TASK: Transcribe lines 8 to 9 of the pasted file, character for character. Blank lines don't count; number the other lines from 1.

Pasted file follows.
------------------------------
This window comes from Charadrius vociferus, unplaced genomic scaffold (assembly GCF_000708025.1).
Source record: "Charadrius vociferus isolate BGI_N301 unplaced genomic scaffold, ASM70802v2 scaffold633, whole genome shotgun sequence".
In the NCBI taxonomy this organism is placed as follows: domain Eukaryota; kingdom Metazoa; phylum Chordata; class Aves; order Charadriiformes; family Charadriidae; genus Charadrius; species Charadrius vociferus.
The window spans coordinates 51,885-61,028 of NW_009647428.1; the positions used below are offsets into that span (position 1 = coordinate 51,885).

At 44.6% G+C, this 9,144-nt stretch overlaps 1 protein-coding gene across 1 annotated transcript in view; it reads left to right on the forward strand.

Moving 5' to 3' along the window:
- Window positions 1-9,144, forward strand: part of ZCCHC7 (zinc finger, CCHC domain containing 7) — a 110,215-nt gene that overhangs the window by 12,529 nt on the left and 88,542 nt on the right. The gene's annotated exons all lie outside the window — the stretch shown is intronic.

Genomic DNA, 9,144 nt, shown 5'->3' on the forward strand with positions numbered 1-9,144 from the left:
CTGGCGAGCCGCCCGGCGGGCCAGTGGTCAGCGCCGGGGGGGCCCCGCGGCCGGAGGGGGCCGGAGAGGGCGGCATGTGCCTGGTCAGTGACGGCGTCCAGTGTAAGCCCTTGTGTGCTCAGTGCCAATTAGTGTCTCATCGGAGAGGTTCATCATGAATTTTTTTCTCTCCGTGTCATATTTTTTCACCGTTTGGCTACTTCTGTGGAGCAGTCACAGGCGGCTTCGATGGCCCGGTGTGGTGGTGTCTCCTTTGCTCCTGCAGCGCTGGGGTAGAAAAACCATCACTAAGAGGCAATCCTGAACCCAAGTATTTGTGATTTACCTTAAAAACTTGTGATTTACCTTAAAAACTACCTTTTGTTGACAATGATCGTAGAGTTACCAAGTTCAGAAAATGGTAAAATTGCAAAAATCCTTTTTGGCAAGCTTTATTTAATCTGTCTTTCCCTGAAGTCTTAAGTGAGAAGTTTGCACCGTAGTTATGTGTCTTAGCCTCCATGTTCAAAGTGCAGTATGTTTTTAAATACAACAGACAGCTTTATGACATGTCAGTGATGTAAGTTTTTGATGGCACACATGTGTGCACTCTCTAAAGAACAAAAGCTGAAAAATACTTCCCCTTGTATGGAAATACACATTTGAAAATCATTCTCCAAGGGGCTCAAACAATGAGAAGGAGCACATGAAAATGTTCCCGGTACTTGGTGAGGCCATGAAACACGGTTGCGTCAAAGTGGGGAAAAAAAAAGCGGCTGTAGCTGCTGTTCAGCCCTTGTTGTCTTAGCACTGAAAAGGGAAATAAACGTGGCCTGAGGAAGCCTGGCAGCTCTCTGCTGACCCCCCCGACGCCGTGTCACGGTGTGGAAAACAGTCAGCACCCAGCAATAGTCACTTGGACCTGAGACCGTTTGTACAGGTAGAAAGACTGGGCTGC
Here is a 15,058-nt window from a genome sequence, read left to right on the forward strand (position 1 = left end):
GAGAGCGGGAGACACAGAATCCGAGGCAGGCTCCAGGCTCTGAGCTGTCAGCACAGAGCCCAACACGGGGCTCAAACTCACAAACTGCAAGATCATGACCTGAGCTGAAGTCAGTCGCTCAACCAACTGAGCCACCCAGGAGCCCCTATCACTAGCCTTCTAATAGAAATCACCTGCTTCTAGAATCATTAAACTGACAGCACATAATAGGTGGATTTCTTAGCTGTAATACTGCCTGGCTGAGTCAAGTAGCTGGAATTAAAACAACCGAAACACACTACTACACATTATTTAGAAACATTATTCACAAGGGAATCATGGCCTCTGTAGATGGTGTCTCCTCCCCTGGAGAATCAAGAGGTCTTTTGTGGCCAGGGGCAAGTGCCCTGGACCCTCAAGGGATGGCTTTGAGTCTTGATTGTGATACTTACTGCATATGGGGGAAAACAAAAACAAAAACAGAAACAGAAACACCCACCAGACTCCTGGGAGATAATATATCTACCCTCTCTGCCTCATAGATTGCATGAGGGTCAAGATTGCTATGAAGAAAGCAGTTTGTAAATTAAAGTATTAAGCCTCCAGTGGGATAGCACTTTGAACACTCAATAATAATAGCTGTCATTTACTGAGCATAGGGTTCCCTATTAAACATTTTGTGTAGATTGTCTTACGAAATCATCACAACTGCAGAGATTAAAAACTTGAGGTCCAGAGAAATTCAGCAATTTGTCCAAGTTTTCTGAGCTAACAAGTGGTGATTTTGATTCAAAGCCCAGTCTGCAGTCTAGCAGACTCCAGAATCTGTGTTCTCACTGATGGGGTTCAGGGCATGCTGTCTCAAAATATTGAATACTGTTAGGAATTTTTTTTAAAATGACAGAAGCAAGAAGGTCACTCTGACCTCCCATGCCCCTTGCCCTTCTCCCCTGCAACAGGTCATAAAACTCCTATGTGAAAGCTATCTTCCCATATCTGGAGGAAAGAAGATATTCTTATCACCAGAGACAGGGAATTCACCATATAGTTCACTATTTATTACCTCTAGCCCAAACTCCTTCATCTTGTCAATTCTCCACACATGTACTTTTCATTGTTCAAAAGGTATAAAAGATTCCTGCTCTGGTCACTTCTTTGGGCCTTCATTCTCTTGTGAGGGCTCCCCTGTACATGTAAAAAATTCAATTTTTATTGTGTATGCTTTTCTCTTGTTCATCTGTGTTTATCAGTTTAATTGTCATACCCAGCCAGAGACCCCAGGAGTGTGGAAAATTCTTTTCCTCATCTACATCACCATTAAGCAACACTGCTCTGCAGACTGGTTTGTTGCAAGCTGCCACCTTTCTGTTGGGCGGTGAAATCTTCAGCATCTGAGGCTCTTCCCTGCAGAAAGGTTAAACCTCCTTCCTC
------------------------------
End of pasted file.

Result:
Genomic DNA, 9,144 nt, shown 5'->3' on the forward strand with positions numbered 1-9,144 from the left:
CTGGCGAGCCGCCCGGCGGGCCAGTGGTCAGCGCCGGGGGGGCCCCGCGGCCGGAGGGGGCCGGAGAGGGCGGCATGTGCCTGGTCAGTGACGGCGTCCAGTGTAAGCCCTTGTGTGCTCAGTGCCAATTAGTGTCTCATCGGAGAGGTTCATCATGAATTTTTTTCTCTCCGTGTCATATTTTTTCACCGTTTGGCTACTTCTGTGGAGCAGTCACAGGCGGCTTCGATGGCCCGGTGTGGTGGTGTCTCCTTTGCTCCTGCAGCGCTGGGGTAGAAAAACCATCACTAAGAGGCAATCCTGAACCCAAGTATTTGTGATTTACCTTAAAAACTTGTGATTTACCTTAAAAACTACCTTTTGTTGACAATGATCGTAGAGTTACCAAGTTCAGAAAATGGTAAAATTGCAAAAATCCTTTTTGGCAAGCTTTATTTAATCTGTCTTTCCCTGAAGTCTTAAGTGAGAAGTTTGCACCGTAGTTATGTGTCTTAGCCTCCATGTTCAAAGTGCAGTATGTTTTTAAATACAACAGACAGCTTTATGACATGTCAGTGATGTAAGTTTTTGATGGCACACATGTGTGCACTCTCTAAAGAACAAAAGCTGAAAAATACTTCCCCTTGTATGGAAATACACATTTGAAAATCATTCTCCAAGGGGCTCAAACAATGAGAAGGAGCACATGAAAATGTTCCCGGTACTTGGTGAGGCCATGAAACACGGTTGCGTCAAAGTGGGGAAAAAAAAAGCGGCTGTAGCTGCTGTTCAGCCCTTGTTGTCTTAGCACTGAAAAGGGAAATAAACGTGGCCTGAGGAAGCCTGGCAGCTCTCTGCTGACCCCCCCGACGCCGTGTCACGGTGTGGAAAACAGTCAGCACCCAGCAATAGTCACTTGGACCTGAGACCGTTTGTACAGGTAGAAAGACTGGGCTGC